Quarter of UK workers say their organisation is not supporting them

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I so agree the world has become more polarised. Those companies that can adapt and be creative, engage in community action by deed or donation to the National Response, are positioning their ...


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More than a quarter of UK workers feel their organisation is not adequately supporting their health and wellbeing during the coronavirus pandemic.

A new report by Karian and Box, UK PLC: How the workforce is feeling during the coronavirus crisis, found 27% of UK PLC employees did not feel supported at work across the past two months.

More than a quarter (29%) said they felt unable to juggle their work and personal lives during lockdown, while 42% reported feelings of anxiety.

This led to 25% of working stating they lacked motivation and 30% feeling vulnerable.

While the majority (87%) said they have been kept informed by their organisation about the impact of the virus on their working lives, and 77% said their organisation was adapting quickly to new ways of doing business, a third (32%) of UK workers said they did not have confidence in their business leaders to navigate the coronavirus crisis.

Businesses whose employees were feeling motivated and confident were characterised by the visibility of their leaders, the practical wellbeing support they were offering employees, and the community action they were engaging in - such as donating time and money to the NHS.

Professor Vlatka Hlupic, of Hult Ashridge Executive Education, said the virus is encouraging greater polarity.

“On one end of the spectrum we see polarisation around fear, worry and desperation for individual employees and organisations.

“On the other end of the spectrum we see individuals and organisations that are doing well during a crisis, that are feeling hopeful and supported, and that are acting as a force for good, such as by supporting organisations like the NHS.”

The report also reflects employees’ concerns for the future. Workers’ top question (chosen by 28%) for their employers was “What are the plans for returning to normal ways of working/in offices?”

This comes as the government encourages workers to return to the workplace if they cannot work from home and the Adam Smith Institute proposes a ‘four days on, ten days off’ work rota to mitigate a second spike in coronavirus cases.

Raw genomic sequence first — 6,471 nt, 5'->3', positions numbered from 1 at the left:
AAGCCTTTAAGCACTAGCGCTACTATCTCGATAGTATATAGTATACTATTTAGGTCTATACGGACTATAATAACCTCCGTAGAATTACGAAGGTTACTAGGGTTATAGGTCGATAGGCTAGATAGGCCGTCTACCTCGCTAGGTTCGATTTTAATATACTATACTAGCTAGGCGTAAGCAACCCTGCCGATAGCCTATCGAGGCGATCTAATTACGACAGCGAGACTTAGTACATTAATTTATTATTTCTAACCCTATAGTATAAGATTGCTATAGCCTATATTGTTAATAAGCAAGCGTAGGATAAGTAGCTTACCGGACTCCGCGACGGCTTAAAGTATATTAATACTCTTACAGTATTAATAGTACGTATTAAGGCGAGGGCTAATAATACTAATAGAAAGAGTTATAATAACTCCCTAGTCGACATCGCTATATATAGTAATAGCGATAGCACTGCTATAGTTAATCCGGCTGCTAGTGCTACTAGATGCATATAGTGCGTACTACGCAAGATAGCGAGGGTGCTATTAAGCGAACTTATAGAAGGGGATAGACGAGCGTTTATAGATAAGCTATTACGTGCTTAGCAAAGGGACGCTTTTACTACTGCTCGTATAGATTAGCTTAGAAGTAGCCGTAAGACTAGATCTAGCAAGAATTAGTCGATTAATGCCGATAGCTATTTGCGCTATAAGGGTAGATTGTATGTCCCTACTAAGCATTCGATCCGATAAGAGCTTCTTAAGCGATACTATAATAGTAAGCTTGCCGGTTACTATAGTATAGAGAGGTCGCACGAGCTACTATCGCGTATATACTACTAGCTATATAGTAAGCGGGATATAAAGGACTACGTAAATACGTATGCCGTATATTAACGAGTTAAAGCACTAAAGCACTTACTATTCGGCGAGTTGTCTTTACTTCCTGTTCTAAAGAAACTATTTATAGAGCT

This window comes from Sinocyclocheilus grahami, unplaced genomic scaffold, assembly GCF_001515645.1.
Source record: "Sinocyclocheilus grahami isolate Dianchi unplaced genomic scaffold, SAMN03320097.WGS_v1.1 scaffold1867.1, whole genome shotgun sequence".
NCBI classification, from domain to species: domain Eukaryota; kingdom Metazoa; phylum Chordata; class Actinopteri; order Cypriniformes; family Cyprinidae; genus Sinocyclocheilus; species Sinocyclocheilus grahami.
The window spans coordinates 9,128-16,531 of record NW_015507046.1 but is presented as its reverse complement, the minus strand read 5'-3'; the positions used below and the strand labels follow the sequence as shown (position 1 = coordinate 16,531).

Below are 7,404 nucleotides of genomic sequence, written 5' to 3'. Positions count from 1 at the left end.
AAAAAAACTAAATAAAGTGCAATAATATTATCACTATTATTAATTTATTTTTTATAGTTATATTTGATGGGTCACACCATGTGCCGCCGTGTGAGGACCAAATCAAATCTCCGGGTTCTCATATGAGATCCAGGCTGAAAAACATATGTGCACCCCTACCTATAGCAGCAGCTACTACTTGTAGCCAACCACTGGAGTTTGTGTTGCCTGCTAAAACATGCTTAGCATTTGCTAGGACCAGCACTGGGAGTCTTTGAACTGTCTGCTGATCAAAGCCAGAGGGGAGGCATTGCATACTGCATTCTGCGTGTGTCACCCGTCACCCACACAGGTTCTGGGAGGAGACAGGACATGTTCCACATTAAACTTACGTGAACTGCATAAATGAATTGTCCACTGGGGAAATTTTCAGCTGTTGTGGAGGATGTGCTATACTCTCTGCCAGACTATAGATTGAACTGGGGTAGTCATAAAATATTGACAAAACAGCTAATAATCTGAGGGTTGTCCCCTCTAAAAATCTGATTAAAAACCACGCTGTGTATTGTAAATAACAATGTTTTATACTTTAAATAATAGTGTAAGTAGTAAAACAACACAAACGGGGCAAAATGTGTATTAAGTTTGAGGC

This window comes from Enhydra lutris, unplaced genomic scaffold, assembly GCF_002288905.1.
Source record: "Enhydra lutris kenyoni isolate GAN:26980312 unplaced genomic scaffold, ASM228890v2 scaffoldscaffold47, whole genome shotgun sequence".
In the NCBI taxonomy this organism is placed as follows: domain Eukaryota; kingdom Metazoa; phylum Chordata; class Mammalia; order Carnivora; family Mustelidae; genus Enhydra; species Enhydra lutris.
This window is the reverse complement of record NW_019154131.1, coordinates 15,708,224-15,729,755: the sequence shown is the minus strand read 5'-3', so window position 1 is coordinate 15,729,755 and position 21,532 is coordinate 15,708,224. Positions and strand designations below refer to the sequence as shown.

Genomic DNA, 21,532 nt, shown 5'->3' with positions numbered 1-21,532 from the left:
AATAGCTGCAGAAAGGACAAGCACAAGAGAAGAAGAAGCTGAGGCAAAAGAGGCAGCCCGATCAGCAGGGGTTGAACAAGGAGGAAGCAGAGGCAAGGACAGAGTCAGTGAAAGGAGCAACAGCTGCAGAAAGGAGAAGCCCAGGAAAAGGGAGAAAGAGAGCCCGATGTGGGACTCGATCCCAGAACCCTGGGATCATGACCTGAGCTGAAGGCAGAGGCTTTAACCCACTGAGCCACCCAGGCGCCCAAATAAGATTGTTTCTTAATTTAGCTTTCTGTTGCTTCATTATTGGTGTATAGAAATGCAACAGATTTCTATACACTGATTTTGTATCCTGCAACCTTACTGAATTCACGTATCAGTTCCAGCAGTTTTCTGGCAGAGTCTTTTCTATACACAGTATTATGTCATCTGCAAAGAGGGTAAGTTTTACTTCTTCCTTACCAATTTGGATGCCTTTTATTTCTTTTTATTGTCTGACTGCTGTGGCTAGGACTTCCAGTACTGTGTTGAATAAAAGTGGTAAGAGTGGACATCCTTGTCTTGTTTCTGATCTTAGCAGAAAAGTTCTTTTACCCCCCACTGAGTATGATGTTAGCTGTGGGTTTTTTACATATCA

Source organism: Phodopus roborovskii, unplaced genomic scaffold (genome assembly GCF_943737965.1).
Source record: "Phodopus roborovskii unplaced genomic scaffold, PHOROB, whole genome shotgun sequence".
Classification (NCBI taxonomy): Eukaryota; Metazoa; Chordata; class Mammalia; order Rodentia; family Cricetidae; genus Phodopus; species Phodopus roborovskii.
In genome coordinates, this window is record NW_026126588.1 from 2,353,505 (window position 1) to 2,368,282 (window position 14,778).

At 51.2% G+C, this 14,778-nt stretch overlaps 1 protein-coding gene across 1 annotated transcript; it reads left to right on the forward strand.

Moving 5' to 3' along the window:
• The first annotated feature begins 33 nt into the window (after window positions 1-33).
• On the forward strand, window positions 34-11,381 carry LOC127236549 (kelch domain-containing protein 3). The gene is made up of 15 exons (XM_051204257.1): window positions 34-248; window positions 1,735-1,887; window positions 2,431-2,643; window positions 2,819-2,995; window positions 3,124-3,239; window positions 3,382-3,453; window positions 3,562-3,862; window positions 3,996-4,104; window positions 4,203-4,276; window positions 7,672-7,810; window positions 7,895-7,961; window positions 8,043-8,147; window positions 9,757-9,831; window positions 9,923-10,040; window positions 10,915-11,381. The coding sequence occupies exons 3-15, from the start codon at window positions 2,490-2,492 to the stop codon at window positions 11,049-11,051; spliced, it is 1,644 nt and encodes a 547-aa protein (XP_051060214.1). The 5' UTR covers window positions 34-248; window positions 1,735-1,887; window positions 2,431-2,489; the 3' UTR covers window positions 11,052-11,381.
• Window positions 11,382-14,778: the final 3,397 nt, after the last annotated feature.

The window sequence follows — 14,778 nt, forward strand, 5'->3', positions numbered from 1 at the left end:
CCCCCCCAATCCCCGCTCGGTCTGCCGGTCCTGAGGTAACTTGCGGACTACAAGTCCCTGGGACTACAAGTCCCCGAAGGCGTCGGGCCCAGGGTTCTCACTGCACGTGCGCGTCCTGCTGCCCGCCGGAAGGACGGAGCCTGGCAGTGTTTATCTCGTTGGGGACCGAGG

However, an additional quarter (24%) of workers wanted to know whether they could work from home more after the pandemic.

Others queried how their employers will ensure employee safety after lockdown and whether there could be more advice for employees with family commitments.

Hlupic added: “This report shows that the role of leaders is crucial. Leaders who are humane, compassionate and communicative, showing authentic empathy and a genuine effort to promote the well-being of employees, will inspire optimism, positivity and hope for the future.

“Employees want to feel supported, secure and inspired by their leaders, and from as this report shows, many employees do not want to go back to old ways of working.

“They have shown that they do not need to be micromanaged, that they can be given responsibilities to do the work where and when they can whilst balancing family responsibilities at the same time.”

Karian and Box’s report is based on surveys of 76,558 UK PLC employees between 9 March and 6 May 2020.

Comments

I so agree the world has become more polarised. Those companies that can adapt and be creative, engage in community action by deed or donation to the National Response, are positioning their workplace at the 'heart of the fightback', empowering their staff to play their role as the change agents rather than the 'done to'. That sense of 'I can' and the ensuing sense of corporate responsibility strengthens self-esteem, resilience and personal agency and is transferable to the challenges ahead. These companies can be the new 'thrivers' setting the trail into the new normal. Dr. Sara Ireland ww.atriumclinic.co.uk


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